The high costs associated with employee burnout and turnover demonstrate the need for a more effective and holistic approach to well-being. Genuine investment in employee well-being yields better outcomes: Gallup reported that employees who feel supported by their workplaces are 55% less likely to watch for other job opportunities or actively search for jobs and 68% less likely to feel burned out consistently.During From Day One’s Manhattan conference, Anita Hossain Choudhry, co-founder and CEO of The Grand, spoke about a new approach to employee well-being and cultivating an engaged workplace culture. This approach involves measuring, addressing, and enhancing employee well-being, while encompassing all aspects of wellness: physical, emotional, spiritual, financial, social, environmental, intellectual, and career.The Grand coaches leaders to help achieve clarity and self-awareness to reach their personal and professional goals. Choudhry strives to create a work environment that fosters a learning and authentic growth mindset, rather than solely highlighting performance.Understanding the self and what we need within our environments and communities to achieve greater success and well-being requires reflection, intention, and connection, Choudhry said.“Only when we reflect and take the time to learn from our experiences do they become a source of growth. If you’re not doing that, you’re missing out on 70% of your learning.” she said. “That’s why at The Grand, we believe it’s really critical to have reflective practices so you can better understand where you are and where you want to go.”Anita Hossain Choudhry, Co-founder and CEO of The Grand led the thought leadership spotlight in ManhattanThe keys to fostering individual self-awareness involve managers helping employees achieve clarity through meaningful discussions of the areas of their lives they wish to improve, using shared language to define and measure well-being goals effectively in direct reports, and taking every individual’s unique journey into account to allocate resources more efficiently. Upon reflecting on where one is and wants to go, it’s essential to create intentions based on those reflections and also to experiment. It’s critical to move from a performance-based mindset to a growth-learning mindset, says Choudhry.“A lot of times at organizations it doesn’t feel safe to flex and experiment because we always have to perform,” she said. “The opportunity that we have is to create safe spaces where people can experiment. [We need to] make that the norm and give them permission to do that.”Shifting from strictly performance-focused coaching to reflective and growth-oriented coaching, helps employees become emotionally resilient, self-aware, healthy, and more engaged with others. This holistic support of individual growth leads to more successful business outcomes: higher performance, retention, and engagement.Achieving well-being requires a comprehensive approach accounting for all aspects of life. It includes investing in experiences that encourage personal and professional growth. Evolved reflective coaching techniques are crucial in the modern-day workforce as employees prioritize fulfillment in their careers without compromising other facets of their lives.When employees struggle with well-being, business performance and employee satisfaction dwindle. Business costs also rise to compensate for higher turnover. When employees achieve higher levels of well-being, they use fewer sick days, experience less burnout, are more engaged at work, and perform more efficiently.“Our future vision is really to make sure that no one will have to walk through life alone. And everyone will be able to understand their strengths and use it to become the grandest version of themselves.”Editor's note: From Day One thanks our partner, The Grand, for sponsoring this thought leadership spotlight.Stephanie Reed is a freelance news, marketing, and content writer. Much of her work features small business owners throughout diverse industries. She is passionate about promoting small, ethical, and eco-conscious businesses.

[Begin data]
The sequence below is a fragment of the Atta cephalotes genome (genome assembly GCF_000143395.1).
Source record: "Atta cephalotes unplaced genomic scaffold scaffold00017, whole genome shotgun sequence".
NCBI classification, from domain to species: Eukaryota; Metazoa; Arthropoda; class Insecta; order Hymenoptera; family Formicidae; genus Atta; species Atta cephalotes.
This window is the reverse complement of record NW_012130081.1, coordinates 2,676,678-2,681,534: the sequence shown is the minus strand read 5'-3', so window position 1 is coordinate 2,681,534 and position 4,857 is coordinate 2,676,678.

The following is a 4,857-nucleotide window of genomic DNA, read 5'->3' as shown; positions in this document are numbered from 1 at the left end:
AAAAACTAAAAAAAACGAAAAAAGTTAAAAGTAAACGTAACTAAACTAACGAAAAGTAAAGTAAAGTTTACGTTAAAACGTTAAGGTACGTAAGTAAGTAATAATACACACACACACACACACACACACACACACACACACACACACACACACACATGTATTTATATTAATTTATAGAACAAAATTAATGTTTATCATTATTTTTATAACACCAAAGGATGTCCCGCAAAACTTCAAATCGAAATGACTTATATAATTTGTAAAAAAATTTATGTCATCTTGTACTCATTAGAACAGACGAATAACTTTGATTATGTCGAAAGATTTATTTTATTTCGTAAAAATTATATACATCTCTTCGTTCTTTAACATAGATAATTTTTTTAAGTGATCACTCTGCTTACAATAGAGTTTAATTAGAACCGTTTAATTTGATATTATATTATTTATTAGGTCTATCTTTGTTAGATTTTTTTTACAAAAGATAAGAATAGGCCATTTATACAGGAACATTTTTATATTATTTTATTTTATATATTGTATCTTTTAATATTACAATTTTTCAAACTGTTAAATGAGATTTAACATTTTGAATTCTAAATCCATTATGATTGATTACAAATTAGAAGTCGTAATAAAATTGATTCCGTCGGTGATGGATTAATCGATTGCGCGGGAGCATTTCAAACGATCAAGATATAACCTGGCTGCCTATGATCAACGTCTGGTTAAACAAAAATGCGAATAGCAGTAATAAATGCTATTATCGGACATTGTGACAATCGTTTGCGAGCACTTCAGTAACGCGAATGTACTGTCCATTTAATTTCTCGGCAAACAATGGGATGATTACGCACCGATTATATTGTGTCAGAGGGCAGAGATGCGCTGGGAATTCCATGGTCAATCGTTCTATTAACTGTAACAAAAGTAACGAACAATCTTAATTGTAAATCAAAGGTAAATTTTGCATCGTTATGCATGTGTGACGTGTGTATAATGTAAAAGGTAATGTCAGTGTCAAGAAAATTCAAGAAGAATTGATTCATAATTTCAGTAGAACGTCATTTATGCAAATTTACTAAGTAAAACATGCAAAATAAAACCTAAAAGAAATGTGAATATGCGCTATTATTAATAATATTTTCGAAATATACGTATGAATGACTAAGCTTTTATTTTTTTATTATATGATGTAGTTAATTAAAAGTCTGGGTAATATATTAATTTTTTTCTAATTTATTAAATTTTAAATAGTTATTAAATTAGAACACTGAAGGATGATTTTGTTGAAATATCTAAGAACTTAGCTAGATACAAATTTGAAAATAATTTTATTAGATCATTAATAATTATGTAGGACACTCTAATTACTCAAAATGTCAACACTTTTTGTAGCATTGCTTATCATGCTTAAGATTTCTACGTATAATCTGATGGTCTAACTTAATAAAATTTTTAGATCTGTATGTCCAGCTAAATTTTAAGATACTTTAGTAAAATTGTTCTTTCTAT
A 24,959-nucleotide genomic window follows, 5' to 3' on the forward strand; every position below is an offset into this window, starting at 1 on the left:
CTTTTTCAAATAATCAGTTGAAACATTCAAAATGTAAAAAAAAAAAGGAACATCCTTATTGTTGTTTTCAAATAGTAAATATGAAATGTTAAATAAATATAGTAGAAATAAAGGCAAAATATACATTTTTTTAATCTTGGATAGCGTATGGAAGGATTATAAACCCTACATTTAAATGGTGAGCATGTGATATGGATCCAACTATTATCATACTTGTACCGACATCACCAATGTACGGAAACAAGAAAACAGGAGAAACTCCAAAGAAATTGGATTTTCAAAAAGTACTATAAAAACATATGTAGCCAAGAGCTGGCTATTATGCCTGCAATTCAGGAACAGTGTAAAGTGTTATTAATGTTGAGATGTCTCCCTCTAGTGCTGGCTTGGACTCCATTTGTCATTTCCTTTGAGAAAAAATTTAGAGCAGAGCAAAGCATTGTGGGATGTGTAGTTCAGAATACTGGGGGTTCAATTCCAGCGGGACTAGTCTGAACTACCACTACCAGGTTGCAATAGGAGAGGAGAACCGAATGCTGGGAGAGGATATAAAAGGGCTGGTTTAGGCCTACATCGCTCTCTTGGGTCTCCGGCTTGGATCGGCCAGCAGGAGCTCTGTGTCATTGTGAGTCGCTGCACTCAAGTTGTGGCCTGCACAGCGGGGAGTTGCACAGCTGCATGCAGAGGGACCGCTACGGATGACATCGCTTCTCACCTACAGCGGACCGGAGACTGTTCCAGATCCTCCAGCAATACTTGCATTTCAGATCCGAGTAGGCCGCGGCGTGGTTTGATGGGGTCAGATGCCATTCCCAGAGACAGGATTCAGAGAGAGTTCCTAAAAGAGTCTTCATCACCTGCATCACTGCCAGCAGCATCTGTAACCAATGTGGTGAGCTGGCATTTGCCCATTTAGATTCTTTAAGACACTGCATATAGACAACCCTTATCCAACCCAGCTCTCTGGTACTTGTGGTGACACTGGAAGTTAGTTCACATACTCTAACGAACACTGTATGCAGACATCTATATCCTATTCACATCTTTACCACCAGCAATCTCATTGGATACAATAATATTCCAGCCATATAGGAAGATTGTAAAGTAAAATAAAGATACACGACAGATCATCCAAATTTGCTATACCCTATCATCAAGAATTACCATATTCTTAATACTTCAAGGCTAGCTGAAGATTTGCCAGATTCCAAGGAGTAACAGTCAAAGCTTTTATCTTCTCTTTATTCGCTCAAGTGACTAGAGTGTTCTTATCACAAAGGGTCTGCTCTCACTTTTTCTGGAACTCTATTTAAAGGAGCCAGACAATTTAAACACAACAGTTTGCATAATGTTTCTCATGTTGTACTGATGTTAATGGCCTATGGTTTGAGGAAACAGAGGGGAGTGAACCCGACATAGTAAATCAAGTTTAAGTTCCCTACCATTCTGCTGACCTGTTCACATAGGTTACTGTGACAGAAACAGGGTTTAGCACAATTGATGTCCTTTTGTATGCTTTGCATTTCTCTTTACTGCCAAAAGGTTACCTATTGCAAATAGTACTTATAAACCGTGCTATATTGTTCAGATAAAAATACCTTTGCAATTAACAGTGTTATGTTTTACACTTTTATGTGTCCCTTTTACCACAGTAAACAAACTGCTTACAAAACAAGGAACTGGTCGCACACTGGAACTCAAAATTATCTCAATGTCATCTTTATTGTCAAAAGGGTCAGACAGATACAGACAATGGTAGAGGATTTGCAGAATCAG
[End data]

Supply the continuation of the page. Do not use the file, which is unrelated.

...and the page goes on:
Stephanie Reed | July 02, 2024

Reducing Healthcare Costs by Reversing Chronic Care Conditions